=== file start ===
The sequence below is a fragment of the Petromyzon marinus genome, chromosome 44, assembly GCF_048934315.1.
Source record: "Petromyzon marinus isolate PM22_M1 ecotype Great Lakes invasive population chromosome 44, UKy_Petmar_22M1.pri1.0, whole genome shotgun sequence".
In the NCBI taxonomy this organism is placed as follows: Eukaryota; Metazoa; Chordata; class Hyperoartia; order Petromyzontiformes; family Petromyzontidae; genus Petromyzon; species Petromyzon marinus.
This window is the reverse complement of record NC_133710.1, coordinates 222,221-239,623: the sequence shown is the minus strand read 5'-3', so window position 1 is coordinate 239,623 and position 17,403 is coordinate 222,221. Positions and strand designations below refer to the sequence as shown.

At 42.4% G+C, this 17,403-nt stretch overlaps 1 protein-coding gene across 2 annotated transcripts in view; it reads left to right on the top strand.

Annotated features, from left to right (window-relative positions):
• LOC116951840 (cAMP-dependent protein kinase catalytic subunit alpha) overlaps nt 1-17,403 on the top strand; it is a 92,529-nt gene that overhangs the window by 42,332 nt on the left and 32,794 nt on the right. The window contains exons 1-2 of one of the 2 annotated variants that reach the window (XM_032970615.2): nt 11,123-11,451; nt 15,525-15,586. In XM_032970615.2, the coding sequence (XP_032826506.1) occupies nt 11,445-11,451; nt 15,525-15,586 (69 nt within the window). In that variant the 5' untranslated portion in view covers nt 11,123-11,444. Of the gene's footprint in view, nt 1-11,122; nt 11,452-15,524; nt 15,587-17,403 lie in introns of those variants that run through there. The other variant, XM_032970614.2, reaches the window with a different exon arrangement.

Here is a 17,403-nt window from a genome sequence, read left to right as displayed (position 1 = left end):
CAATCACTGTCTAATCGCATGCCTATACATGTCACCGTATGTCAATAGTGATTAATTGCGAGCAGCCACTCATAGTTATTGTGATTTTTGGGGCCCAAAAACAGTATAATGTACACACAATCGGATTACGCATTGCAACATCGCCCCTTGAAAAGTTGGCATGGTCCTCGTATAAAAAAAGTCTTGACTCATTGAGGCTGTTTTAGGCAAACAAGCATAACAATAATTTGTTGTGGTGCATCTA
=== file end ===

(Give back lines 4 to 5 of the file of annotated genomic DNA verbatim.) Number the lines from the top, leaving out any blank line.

This window is the reverse complement of record NC_133710.1, coordinates 222,221-239,623: the sequence shown is the minus strand read 5'-3', so window position 1 is coordinate 239,623 and position 17,403 is coordinate 222,221. Positions and strand designations below refer to the sequence as shown.

At 42.4% G+C, this 17,403-nt stretch overlaps 1 protein-coding gene across 2 annotated transcripts in view; it reads left to right on the top strand.